Harris pledges to fight for country's ideals in accepting VP nomination

Harris pledges to fight for country's ideals in accepting VP nomination
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Sen. Kamala HarrisKamala HarrisGOP sees immigration as path to regain power Senate confirms Gupta nomination in tight vote Earth Day 2021: New directions for US climate policy rhetoric MORE (D-Calif.) vowed on Wednesday to “realize the ideals” of the United States in a speech that alternated between biting attacks on President TrumpDonald TrumpTrump: LeBron James's 'racist rants' are divisive, nasty North Carolina man accused of fraudulently obtaining .5M in PPP loans Biden announces picks to lead oceans, lands agencies MORE and biographical sketch of her own background as a historic vice presidential pick.

“Joe and I believe that we can build that beloved community. One that is strong and decent, just and kind. One in which we can all see ourselves," said Harris, who formally accepted her party's vice presidential nomination. 

“That’s the vision that our parents and grandparents fought for. The vision that made my own life possible. The vision that makes the American promise ... a promise worth fighting for," she continued.


Democratic nominee Joe BidenJoe BidenBiden announces picks to lead oceans, lands agencies Overnight Defense: Top general concerned about Afghan forces after US troops leave | Pentagon chief: Climate crisis 'existential' threat to US national security | Army conducts review after 4 Black soldiers harassed at Virginia IHOP Feds expect to charge scores more in connection to Capitol riot MORE picked Harris last week, and she is now the first Black woman and the first Asian American to join a major political party’s presidential ticket.

Her speech touched on the generations-long struggles over racial injustice and the ongoing threat posed by the coronavirus pandemic.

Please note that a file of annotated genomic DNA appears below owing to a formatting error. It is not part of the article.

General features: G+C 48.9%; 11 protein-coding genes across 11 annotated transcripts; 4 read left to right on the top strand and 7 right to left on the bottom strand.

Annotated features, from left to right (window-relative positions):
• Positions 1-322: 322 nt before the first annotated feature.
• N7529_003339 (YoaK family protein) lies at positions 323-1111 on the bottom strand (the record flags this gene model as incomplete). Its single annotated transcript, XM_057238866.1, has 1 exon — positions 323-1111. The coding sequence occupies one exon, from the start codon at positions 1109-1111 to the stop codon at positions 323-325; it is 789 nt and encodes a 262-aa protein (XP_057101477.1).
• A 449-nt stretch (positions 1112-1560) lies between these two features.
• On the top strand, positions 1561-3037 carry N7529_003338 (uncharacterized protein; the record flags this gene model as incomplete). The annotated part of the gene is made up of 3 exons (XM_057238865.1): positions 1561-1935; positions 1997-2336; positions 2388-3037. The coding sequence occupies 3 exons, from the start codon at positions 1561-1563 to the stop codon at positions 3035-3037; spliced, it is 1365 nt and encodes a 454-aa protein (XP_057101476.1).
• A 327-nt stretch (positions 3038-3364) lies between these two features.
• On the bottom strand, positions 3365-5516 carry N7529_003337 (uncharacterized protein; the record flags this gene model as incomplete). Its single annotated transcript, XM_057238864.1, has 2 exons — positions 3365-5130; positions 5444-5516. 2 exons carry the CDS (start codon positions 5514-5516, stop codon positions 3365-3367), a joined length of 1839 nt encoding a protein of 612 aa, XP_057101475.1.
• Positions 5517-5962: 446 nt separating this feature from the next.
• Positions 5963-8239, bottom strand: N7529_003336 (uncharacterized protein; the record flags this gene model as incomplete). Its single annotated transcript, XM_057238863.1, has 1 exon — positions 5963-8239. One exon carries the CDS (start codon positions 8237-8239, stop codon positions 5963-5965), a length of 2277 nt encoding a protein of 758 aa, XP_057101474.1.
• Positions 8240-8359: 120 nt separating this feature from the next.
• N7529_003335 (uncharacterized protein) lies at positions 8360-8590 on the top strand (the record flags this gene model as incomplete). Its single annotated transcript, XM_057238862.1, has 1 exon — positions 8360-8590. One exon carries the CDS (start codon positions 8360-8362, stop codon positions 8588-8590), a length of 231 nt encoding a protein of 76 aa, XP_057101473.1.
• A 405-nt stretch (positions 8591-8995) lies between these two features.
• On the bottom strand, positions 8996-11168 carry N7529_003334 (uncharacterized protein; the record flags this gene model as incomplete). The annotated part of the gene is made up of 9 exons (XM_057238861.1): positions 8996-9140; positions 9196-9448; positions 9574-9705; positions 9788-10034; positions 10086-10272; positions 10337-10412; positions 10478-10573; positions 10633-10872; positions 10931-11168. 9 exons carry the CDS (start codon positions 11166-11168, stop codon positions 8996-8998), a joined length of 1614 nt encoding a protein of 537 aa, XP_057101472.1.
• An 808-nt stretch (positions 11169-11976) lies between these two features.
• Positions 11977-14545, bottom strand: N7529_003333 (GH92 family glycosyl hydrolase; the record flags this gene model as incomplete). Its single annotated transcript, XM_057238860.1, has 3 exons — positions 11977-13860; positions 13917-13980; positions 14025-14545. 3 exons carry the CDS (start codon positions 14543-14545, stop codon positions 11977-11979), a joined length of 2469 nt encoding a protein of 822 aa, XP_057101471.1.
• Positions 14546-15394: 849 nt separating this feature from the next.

Speaking in Wilmington, Del., the California senator acknowledged the history-making nature of her candidacy and pledged to work with Biden toward “a vision of our nation as a beloved community, where all are welcome, no matter what we look like, no matter where we come from or who we love.”

Harris, the daughter of immigrants from Jamaica and India, delivered a tough assessment of President Trump and his administration, describing a country overtaken by a sense of “chaos” and “incompetence” at the highest levels of government. 

She said that under Trump, the United States “feels distant” from its ideals, claiming that the country is at “an inflection point” in its history. 


“The constant chaos leaves us adrift. The incompetence makes us feel afraid. The callousness makes us feel alone,” Harris said. “It’s a lot. And here’s the thing: We can do better and deserve so much more.”

She also acknowledged the disproportionate impact that the coronavirus pandemic has had on people of color. 

“This virus has no eyes, and yet it knows exactly how we see each other — and how we treat each other,” Harris said. "And let’s be clear, there is no vaccine for racism. We’ve gotta do the work.”

Harris did not speak directly about the ongoing protests over racial injustice and police brutality that have spanned the summer. But she did mention the names of two of the Black Americans whose deaths at the hands of police officers helped ignite the protests — George Floyd and Breonna Taylor — vowing to work toward “equal justice under the law.”

“We’ve gotta do the work to fulfill that promise of equal justice under law,” Harris said. “Because, none of us are free until all of us are free.”

Harris’s remarks provided a more sober view of the presidential election than in 2016, when Democrats celebrated Hillary ClintonHillary Diane Rodham ClintonFrench-American Foundation selects new president with fundraising background Pelosi on power in DC: 'You have to seize it' Cuba readies for life without Castro MORE as the first female presidential nominee of a major political party. While the California senator sought to make the case against Trump, she also noted that “the road ahead will not be easy.”

“Make no mistake, the road ahead will not be not easy,” she said. “We will stumble. We may fall short. But I pledge to you that we will act boldly and deal with our challenges honestly. We will speak truths. And we will act with the same faith in you that we ask you to place in us.”